Sadly, Mortal Engines uses up all it’s petrol in its fantastic opening and runs out of steam soon after. It’s got an brilliant concept at the heart of it but sadly fails to live up to the potential it possesses. The visuals are beautiful, but nothing else comes close in terms of quality.
King of Crime is so ambitious with the amount of twist and turns it wants to add into its narrative that it eventually crumbles under its own pressure. What makes the opening grab your attention soon turns into an eye rolling routine. By attempting to live up to the early plot twists, it actually managed to remove the impact of every subsequent twist by over using them.
Taking all the fears and anxieties that have come to the forefront in a post-Trump America, Assassination Nation tackles these head on at an unrelenting pace. Presenting us with a wildly unrealistic prospect that an entire town would want to kill four girls, it all sounds like the plot for the next entry in The Purge franchise. However, as the utter chaos unfold, it’s scary how we do start to believe in what’s unfolding and don’t even blink at some of the atrocities being performed.
This year’s Official Competition at London Film Festival has 10 unique project from all over the globe, and Shadow highlights the welcome diverse nature of films on offer this year. Set during China’s Three Kingdom’s era (AD 220-280), The King of Pei’s (Ryan Zheng) trusted Commander (Chao Deng) brings danger to the kingdom by challenging a rival ruler to a duel. However, under constant threat of assassination many nobles secretly employed surrogate men, known as shadows. Commander is one of these shadows, unbeknown to all but a select few.
Any other MCU fans out there still not over …Infinity War? Me neither, but thankfully we’ve got the latest in the ever expanding universe to hold us over. Ant-Man was something of a surprise hit back in 2015, but I was never as sold on it as everyone else. I thought it was a fun but pretty forgettable film and definitely not up to the standard of the rest of the MCU. The sequel sees Hope (Evangeline Lilly) suit up as the titular Wasp (also becoming the first female superhero to be in the title of an MCU film – finally) this time around and, with the help of her Dad (Michael Douglas) and Scott (Paul Rudd), attempt to save her Mother (Michelle Pheiffer) from the Quantum Relm (something set up in the original film). Without a change of director half way through and the need to set up future instalments, AM&TW (as no one is calling it) is an improvment over it’s predeccessor. However, it still feels a lot less audacious than other MCU films.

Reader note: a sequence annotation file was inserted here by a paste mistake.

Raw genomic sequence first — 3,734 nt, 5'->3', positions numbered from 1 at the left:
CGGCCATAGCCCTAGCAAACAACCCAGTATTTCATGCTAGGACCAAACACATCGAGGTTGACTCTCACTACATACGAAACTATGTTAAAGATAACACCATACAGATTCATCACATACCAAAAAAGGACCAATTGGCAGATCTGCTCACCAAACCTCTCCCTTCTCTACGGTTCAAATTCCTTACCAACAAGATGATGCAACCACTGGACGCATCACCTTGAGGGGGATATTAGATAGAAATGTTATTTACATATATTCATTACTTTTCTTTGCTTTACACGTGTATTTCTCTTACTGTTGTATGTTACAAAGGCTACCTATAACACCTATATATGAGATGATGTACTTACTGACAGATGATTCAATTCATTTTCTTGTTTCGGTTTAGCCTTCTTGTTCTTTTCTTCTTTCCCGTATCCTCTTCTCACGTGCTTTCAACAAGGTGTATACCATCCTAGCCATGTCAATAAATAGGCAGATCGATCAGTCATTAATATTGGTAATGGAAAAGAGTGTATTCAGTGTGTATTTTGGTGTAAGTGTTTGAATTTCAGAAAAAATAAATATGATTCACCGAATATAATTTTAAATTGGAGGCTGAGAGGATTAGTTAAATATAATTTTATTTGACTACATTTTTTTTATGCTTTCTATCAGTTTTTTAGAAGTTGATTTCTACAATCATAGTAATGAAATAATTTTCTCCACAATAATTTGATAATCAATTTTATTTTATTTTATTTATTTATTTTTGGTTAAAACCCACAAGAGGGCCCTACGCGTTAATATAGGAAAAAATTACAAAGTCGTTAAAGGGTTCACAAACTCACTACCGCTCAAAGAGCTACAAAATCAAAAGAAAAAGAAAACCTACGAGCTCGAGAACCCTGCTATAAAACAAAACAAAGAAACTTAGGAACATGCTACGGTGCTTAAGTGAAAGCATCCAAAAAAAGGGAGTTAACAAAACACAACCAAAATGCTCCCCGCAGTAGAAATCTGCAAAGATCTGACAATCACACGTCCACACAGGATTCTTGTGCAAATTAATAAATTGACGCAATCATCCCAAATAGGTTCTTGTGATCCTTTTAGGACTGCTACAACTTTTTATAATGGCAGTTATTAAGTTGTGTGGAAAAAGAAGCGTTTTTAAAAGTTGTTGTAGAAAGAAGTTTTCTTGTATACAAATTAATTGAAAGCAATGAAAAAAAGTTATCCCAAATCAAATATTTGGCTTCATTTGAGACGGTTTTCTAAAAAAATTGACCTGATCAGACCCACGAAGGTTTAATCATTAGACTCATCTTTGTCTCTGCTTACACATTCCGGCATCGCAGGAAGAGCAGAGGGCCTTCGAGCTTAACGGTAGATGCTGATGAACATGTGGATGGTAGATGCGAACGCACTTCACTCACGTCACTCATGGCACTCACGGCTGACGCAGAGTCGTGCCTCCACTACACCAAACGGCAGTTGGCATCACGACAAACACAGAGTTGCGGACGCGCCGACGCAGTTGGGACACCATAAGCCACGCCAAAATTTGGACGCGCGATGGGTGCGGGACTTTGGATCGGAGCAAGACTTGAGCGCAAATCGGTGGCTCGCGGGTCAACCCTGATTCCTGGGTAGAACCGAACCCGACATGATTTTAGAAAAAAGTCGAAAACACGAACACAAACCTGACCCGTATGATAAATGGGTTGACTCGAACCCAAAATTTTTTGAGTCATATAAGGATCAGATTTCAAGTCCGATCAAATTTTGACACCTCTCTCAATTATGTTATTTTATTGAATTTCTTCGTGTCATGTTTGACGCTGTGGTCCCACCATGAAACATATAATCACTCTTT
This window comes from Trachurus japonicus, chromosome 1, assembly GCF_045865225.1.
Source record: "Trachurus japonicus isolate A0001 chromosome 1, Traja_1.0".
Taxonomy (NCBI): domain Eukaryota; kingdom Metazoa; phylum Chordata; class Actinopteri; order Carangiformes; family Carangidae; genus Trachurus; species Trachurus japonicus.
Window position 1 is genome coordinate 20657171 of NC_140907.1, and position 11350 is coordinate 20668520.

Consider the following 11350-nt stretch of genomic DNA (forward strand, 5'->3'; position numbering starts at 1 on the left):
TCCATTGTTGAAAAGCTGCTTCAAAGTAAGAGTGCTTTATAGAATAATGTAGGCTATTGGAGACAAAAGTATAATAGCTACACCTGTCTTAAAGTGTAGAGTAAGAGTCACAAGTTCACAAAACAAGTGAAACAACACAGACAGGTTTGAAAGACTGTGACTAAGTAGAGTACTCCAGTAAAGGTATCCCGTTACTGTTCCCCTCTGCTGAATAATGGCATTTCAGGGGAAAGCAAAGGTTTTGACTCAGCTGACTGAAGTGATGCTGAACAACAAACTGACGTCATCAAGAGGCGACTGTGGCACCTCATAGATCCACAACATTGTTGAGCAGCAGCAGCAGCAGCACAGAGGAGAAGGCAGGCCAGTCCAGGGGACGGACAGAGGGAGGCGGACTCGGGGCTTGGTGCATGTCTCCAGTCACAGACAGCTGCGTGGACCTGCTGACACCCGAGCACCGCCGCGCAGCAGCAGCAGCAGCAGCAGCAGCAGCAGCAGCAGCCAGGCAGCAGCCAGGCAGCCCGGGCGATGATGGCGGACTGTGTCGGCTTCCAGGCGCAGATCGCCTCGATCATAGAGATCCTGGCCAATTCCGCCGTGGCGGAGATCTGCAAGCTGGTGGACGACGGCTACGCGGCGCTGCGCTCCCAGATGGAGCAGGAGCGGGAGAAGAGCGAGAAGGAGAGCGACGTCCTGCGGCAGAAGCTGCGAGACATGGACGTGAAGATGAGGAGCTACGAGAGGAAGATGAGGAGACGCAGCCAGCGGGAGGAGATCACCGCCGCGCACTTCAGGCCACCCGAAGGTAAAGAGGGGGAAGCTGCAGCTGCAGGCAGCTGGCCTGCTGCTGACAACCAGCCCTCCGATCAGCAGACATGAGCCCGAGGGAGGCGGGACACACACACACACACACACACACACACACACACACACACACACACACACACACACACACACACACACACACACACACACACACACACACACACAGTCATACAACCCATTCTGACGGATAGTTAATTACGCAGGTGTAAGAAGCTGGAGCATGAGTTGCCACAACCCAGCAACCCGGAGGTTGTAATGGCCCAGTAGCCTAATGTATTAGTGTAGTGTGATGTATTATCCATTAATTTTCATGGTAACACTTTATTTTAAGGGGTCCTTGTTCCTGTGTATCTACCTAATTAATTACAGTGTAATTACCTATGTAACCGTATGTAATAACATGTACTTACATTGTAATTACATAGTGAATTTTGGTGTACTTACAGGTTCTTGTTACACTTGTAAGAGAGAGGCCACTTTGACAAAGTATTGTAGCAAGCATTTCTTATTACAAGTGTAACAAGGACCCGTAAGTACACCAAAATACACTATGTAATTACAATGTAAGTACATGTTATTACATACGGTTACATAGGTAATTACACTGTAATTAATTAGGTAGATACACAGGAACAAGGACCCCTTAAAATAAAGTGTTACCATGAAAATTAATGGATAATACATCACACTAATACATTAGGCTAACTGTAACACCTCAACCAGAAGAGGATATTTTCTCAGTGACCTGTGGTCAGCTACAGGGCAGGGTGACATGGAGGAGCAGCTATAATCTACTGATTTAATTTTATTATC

Visiting hours may be never, but you really should try and check yourself into a showing of Hotel Artemis.
Two banker robbers, a deadly assassin and an arms dealer walk into a seedy hotel run by a nameless nurse. It may sound like the start to a bad B-Movie, but Hotel Artemis is a lot more than cliches and violence. For starters, it has a strong ensemble and manages to fully utilise each and every actor to their strengths. Jodie Foster (in her first staring role since Elysium in 2013!) shows that even without a hard hitting dramatic script, she is still an absolutely phenomenal actor. She brings laughs naturally but also adds an surprisingly large emotional weight to the film. Continue reading
Growing up, it became exceedingly easy for everyone at school to hate on ‘Twilight’. Despite the fact most of its critics were teenagers who’d never seen the film, it became a punching bag for people to take their anger out on. This is probably why I never even considered watching them when they were out. Even as I got more and more into watching a variety of films, it still was never one that I ever considered putting on. Finally, after a sick girlfriend asked to show me it, I couldn’t really say no as I had given her my cold. Despite all the negativity, I went in wanting to enjoy it. I thought there’s no way it’s as bad as all the internet trolls make out. Turns out, it’s pretty unwatchable.
I went into the latest dinosaur film feeling slightly cautious as the trailers I’ve seen on almost every cinema trip since April haven’t filled me with confidence. However, I hoped it would be a surprise and in a way it was. I can’t say I loved the film and it definitely left me wanting more, but I’d also be lying if I said I didn’t enjoy parts of the film.
Starting with the elephant in the room, this is the first ‘Star Wars’ film to officially flop. It’s something I thought was impossible but here we are. Whilst there are many factors as to why this is the case, I won’t dive into them here as I’m here to write about the film and the film alone. Due to the countless issues this film had during production, I went in with cautious expectations. I imagine this is how a lot of people went into it and it’s understandable. I wasn’t sure what I was going to get, but thankfully, I’m pleased to say I thought ‘Solo…’ was great and a lot of fun.
This is going to be a completely honest review from the heart of a die hard nerd. I, like many others, have waited 10 years for this moment and now the time has come, I’ve already seen it twice in 24 hours. It’s arguably the biggest film of the century, and if I had to sum up my reaction to it after my first viewing, I would’ve said nothing because the film left me speechless. Now with all comic book films, I always go back and give it a second viewing to see how I really feel about it, without the hype and excitement clouding my judgement (I liked ‘Suicide Squad’ when I first saw it, now I hate it). So here is my review, but don’t worry, there are NO SPOILERS below, not even a hint at plot points or lines. Trust me, as an comic book fan and self proclaimed nerd, I wouldn’t dream of giving even a second of this film away.